VILLAGE GHOST: Celebrating The Traditions And Values Of Those That Came Before Us

By Kamphone Jot Voraphaychith





It’s another late night. My wife and kids are in bed and I’m back in the Village Ghost Lao Sato (Lao rice wine) brewing room, checking batches of wine. The yeast and microbes are doing their job as I see bubbles dancing on the surface of the sweet liquid made from sticky rice. I take a pipet to have a little taste. It’s still very sweet and gives off hints of apples and pears. The smell matches the flavor: floral with fruity notes. I’m very happy with this batch that will soon be bottled as Village Ghost Sato. Music plays in the background of both old and new collections of Lao folk music. As I listen to the khlui, (Lao flute), I look up to my dad’s picture hanging on the wall of the sato room – a black and white photo in his officer’s uniform.

He must have been around my age, if not younger. His stare is stern, confident yet playful at the same time. He was quite a handsome man at that age. As I often do in the solitude of the sato room, my mind wanders to what life may have been in Champasak Laos. Visions of fishing along the Mekong River, our home along its shores, rice fields that provided for our family for generations. Fictitious memories that I have conjured from the few old photos that my family managed to hold onto while fleeing Laos. Details of the war and our journey out of Laos have always been something that was not talked about in detail growing up. Even in a recent conversation with my mom showed her unwillingness to want to share specifics. I sensed she still feared retribution from the conflict from so long ago.

As a proud and strong Lao woman who never complained about hardship, she did not like to reveal how difficult the struggle was during that time. Now at an age close to what my parents would have been during the war, I can understand not wanting to talk about or re-live a time that was so uncertain for you and your children – abandoning all that you have built, leaving everything you know behind, and taking a leap of faith that everything would work out.

Over the years I was able to find a safe space to talk about the past. That safe space was in the form of asking questions on how to make sato. Conversations that started out with how grandma made yeast balls would later reveal more intimate details of their life prior to the war, such as how my mom as a skinny little kid would sell vegetables and snacks outside of the school my dad attended. My dad, a few years older than her, would joke to his school friend (my mom’s cousin) in front of her, “I’m going to make that skinny girl my wife one day.” As fate would have it, he fell in love with her as she grew to become a beautiful woman.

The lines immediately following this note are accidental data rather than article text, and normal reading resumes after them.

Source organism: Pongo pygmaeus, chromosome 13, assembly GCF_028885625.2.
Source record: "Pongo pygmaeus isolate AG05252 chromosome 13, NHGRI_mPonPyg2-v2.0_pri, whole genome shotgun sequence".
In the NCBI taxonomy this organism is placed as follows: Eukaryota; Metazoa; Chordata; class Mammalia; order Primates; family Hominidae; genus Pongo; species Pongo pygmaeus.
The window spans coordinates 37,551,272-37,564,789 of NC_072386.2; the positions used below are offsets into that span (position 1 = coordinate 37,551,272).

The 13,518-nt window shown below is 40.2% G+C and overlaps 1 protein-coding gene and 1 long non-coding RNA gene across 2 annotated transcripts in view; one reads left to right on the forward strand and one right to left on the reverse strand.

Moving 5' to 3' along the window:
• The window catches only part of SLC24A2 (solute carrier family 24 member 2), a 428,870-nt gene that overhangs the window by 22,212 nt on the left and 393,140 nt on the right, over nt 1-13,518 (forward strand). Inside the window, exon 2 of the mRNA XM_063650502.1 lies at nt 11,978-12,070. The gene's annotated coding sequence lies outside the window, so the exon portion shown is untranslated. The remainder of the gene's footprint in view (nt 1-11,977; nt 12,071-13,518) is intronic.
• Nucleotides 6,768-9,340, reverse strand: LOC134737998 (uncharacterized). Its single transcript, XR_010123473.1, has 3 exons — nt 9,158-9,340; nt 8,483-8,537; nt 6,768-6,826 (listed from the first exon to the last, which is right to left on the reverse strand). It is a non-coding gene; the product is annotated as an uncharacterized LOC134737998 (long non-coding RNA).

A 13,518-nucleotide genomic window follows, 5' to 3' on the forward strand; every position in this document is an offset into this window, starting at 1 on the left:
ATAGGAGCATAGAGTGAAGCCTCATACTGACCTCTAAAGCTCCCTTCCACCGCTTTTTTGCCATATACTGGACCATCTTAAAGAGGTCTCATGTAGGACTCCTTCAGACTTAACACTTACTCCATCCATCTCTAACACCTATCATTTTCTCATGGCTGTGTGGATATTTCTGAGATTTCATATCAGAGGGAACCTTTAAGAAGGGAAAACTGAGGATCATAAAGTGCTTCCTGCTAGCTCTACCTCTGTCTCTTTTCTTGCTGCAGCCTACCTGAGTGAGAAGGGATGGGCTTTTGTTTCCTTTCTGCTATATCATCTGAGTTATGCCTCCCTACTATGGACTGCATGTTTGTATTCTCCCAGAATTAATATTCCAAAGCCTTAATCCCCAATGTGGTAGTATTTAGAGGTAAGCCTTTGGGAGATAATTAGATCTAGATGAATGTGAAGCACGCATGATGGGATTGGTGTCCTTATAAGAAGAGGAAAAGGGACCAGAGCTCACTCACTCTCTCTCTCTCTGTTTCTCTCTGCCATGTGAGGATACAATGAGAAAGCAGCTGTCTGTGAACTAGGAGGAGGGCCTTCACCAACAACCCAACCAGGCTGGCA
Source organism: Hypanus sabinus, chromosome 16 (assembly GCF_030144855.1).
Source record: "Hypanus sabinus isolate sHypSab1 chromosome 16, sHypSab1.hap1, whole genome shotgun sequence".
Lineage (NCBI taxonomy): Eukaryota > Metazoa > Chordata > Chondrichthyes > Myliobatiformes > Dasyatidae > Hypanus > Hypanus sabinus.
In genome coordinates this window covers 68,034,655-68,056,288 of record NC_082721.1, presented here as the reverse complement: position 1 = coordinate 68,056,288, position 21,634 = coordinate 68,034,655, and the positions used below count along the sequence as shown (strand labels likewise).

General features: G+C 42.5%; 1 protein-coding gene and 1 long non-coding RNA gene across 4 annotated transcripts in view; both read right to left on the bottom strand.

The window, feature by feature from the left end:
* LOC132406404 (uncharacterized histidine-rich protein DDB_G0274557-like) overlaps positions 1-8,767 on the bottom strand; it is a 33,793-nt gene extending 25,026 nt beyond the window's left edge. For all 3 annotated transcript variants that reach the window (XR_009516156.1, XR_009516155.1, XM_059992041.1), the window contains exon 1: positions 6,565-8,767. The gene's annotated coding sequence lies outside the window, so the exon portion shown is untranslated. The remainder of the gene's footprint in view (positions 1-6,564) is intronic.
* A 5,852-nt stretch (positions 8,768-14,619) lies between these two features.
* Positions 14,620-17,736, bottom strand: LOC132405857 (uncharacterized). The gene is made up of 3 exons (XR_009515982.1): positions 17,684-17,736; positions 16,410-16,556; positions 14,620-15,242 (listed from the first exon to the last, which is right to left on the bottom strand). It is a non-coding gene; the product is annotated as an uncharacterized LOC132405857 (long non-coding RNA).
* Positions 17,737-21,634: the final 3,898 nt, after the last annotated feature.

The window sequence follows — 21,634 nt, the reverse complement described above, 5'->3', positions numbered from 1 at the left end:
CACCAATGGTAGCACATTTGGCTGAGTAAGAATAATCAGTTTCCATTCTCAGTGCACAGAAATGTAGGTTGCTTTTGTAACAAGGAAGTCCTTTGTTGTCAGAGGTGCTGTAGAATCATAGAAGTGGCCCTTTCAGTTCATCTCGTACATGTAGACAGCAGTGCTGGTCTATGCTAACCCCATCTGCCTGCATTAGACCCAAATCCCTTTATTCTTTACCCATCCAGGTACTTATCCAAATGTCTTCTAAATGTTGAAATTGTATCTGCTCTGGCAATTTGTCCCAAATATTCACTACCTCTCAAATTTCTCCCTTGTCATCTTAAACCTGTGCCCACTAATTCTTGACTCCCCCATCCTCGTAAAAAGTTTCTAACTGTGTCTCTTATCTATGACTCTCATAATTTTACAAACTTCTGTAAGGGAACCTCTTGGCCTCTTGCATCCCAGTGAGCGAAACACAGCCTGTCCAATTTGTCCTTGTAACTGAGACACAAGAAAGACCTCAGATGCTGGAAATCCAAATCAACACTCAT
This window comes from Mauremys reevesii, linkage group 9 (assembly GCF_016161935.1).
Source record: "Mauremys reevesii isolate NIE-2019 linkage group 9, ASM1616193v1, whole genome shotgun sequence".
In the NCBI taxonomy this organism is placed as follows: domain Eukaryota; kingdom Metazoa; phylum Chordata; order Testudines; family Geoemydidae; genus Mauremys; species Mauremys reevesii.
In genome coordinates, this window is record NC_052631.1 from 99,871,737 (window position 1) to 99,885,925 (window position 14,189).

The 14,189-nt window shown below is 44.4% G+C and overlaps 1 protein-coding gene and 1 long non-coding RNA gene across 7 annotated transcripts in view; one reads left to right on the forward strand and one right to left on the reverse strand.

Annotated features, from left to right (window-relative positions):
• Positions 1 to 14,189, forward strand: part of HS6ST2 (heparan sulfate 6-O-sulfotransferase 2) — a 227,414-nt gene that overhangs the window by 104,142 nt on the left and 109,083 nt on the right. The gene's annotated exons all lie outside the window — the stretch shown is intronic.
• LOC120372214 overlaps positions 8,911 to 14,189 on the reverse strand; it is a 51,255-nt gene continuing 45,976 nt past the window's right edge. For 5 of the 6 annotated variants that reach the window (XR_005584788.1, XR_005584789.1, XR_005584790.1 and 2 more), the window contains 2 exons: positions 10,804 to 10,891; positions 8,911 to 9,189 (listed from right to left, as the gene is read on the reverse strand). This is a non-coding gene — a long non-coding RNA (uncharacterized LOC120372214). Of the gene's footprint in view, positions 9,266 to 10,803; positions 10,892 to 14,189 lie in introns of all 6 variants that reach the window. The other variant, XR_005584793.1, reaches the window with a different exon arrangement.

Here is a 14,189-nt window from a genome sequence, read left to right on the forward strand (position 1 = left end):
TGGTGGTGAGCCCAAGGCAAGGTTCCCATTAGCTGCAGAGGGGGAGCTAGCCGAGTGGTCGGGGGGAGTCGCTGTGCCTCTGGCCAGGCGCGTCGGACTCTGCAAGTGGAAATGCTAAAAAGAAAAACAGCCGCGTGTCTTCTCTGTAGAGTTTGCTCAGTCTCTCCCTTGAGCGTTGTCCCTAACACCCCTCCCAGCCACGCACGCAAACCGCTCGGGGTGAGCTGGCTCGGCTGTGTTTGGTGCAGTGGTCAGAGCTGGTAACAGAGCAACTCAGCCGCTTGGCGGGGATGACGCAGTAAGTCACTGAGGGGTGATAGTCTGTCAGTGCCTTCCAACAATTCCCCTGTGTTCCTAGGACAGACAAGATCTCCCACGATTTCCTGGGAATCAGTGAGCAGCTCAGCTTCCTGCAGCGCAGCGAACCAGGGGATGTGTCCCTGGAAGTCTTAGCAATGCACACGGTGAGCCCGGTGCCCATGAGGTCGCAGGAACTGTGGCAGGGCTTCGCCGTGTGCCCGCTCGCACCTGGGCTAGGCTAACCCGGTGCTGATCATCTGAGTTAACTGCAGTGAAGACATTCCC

I loved hearing these details as it revealed my parents from a different lens, not as Mom and Dad trying their best to navigate and assimilate in this new country, but young people with vibrant lives and big dreams. In these conversations, I would also learn in greater detail the heavy burden, worry, and fear that Mom and Dad – like so many Lao parents – had to endure to get to the United States, so that their family could have the opportunities they have today.

The Journey

My dad, an officer in the Royal Lao Army, was forced into a re-education camp when the Pathet Lao Communist party took over the country in 1975. Many times, he feared they would kill him. Six months into his re-education, they abruptly took him on a plane. He thought for sure this would be his end. To his surprise, when they landed, he was in Pakse, near our hometown of Champassak. Having relocated closer to home, he began to plan our family’s escape from Laos. In 1981, my dad fled his re-education camp and took our family on the dangerous and uncertain journey across the Mekong into Thailand. During our first attempt we traveled to an island in the middle of the Mekong River and then in the quiet of night crossed into a village outside of Thailand that was run by Lao resistance fighters. From there we were taken at gun point by Thai police to their station for interrogations.